B: Our in-house growth data: strand scores
  For the tests to provide useful information we need specific details. Teachers need to know specifically what skills should be addressed with each student. MAP provides rough estimates of this information with the strand data. But when we look at the strand data for a test, fully 48% of the growth scores fall outside of a reasonable range. The precision was too low to discern what specific support our students really needed.
 
   

What graph would precise strand scores produce?

Cognition Notes:

Scatter Plots:

Knowledge Level:

  • 11th grade science: scatter plots of data
  • college statistics: knowledge of r-values

Cognitive Level:

  • Application & Evaluation: reason about the reliability of data reasoning from the spread of the data

 

  C: MAP vs. EOG
 

Another means of checking the reliability of a test is to compare its results to another test. This is particularly important if the goal is to increase the scores on the other test. Such would be the case for high stakes testing mandated by NCLB.

So we compared the results of a MAP test to the results of an End of Grade Test (EOG) required by our state. Again reliability was low. MAP ranked about 5 student a year higher in performance, and 4 students a year lower in performance, (23% total) than the EOG.

 
 

An error of a full year's learning is quite significant. When guiding instruction an error of even half a year's instruction is significant. What good does it do a teacher to be told your student is doing fine in chapter 8, when he still needs serious help with everything since chapter 3?

All of our in-house data checks showed us that MAP will give misleading results 20% to 50% of the time, making MAP unreliable to guide differentiation. Was this our problem, or a problem intrinsic to MAP itself? Sections D, E, and F will show that the problem is with the test, not our school or our students.

Cognition Notes:

Plots and charts:

Knowledge Level:

  • 8th grade: graph reading
  • 11th grade: scatter plots for data

Cognitive Level:

  • Synthesis: apply information from related manuals
  • Evaluation: reason about the spread of data
  D: Reliability: Standard Deviation
  NWEA's technical manual tells us that the best precision for midrange scores will be about 3 points, while the precision for extreme scores will approach 8 points. But what does this mean?
  If the standard deviation is 3 points, we expect about 68% of the data to fall within 3 points, and 95% of the data to fall within 6 points of the score. But what precision do we need? If we are using testing to guide instruction, ideally about 95% of scores need to be reliable to within half a year's growth. Imprecision greater than this does not give teachers sufficient information to guide instruction.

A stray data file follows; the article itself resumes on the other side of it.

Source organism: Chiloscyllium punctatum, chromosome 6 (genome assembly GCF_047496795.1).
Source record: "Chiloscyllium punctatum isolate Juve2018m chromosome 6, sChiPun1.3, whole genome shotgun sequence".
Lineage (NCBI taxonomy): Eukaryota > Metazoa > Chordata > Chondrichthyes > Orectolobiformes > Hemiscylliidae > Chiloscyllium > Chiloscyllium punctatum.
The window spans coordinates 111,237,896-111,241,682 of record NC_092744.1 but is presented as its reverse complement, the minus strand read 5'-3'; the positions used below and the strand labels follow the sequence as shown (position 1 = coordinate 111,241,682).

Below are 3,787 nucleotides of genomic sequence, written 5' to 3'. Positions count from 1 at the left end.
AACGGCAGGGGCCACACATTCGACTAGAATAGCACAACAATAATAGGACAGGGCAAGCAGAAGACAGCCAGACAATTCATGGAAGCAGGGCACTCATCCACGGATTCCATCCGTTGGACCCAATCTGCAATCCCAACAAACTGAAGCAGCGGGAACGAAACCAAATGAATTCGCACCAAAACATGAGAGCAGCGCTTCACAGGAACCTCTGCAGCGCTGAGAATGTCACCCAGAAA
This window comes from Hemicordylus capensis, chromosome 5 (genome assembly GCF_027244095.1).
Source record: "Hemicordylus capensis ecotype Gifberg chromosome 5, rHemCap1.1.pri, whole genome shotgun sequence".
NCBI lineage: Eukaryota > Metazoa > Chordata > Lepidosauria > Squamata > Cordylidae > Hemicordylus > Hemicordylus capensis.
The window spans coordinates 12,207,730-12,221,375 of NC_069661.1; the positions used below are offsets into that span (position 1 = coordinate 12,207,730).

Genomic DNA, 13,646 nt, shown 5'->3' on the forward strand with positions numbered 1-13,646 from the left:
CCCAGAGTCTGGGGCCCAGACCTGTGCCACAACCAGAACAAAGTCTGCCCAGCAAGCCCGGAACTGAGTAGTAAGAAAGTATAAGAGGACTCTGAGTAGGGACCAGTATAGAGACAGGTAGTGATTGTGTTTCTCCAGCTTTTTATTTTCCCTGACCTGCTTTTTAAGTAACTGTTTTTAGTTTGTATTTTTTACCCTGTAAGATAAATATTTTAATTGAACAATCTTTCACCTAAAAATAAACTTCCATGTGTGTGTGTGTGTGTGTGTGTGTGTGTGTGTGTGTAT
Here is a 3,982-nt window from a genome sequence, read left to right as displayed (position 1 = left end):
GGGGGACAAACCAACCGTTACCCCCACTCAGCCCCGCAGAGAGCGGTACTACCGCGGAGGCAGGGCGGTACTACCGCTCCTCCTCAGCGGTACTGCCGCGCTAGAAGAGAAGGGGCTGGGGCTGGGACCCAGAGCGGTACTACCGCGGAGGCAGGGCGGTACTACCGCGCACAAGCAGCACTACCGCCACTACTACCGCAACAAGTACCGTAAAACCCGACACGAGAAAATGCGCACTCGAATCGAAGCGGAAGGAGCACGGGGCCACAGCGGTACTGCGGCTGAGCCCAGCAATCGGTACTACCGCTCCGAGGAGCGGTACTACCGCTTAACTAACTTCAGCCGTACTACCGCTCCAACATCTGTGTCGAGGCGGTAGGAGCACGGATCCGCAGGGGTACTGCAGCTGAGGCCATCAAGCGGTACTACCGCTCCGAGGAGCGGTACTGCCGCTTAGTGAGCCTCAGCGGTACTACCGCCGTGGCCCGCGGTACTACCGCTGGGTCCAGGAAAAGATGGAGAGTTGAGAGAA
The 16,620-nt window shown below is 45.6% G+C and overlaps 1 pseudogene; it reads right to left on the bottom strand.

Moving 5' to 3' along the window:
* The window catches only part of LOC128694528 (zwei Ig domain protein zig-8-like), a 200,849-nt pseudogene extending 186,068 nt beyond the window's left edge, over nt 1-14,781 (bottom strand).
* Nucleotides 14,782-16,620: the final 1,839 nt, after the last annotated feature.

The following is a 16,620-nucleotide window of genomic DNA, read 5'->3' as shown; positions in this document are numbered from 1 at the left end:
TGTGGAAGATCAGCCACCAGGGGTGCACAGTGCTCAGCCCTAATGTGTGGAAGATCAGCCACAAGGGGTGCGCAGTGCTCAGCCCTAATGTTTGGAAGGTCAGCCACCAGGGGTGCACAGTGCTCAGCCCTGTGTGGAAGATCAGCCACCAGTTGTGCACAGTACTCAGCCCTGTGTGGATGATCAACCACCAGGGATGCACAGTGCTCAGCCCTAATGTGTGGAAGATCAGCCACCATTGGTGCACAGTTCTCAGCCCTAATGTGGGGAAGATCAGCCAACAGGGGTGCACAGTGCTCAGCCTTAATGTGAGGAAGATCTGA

So, How many points is a typical year's growth? That we can find in NWEA's RIT Scale Norms manual. For each of the three tests, expected growth scores are highest for third grade and drop with each successive grade. For reading, mean growth is 14.4 points for 3rd, but just 2.4 for 10th. For language its 9.28 points for 3rd, but just 2.0 for 10th. For math its 15.1 points for 3rd, but just 3.8 for 10th.
 
  In this graph, we can see that by 4th grade all three tests are unable to provide 95% of the data precise to within half a year's normal learning. By 6th grade only the math test is able to provide 95% of the data precise to within a year's normal learning. In real terms this is like telling teachers, "The student's score may mean the student will struggle with pre-algebra. His score may just as well mean that he will find algebra easy." Can a teacher really be expected to make wise decisions about instruction using data that is imprecise to a year or more?

more detail about standard deviation and test reliability

Cognition Notes:

Graphical Comparisons:

Knowledge Level:

  • 4th grade division
  • 7th grade graph reading and creation
  • college statistics: standard deviation

Cognitive Level:

  • Synthesis: applying information from manuals
  • Evaluation reasoning about the implications of reliability

 

  E: Reliability: r-values
  NWEA's technical manual uses r-values to estimate the reliability of the tests. The r-values they report range from 0.76 to 0.93 with most of the values being between 0.80 and 0.89. But what does this mean for those wishing to use the tests to guide instruction?
  One can simulate the r-values to estimate what percentage of scores will lie within a reliable range for given r-values. An r-value of 0.92 could easily mean that over 25% of the data lies more than 6 points away from true. However, 6 points constitutes a year's normal growth for over half of the tests.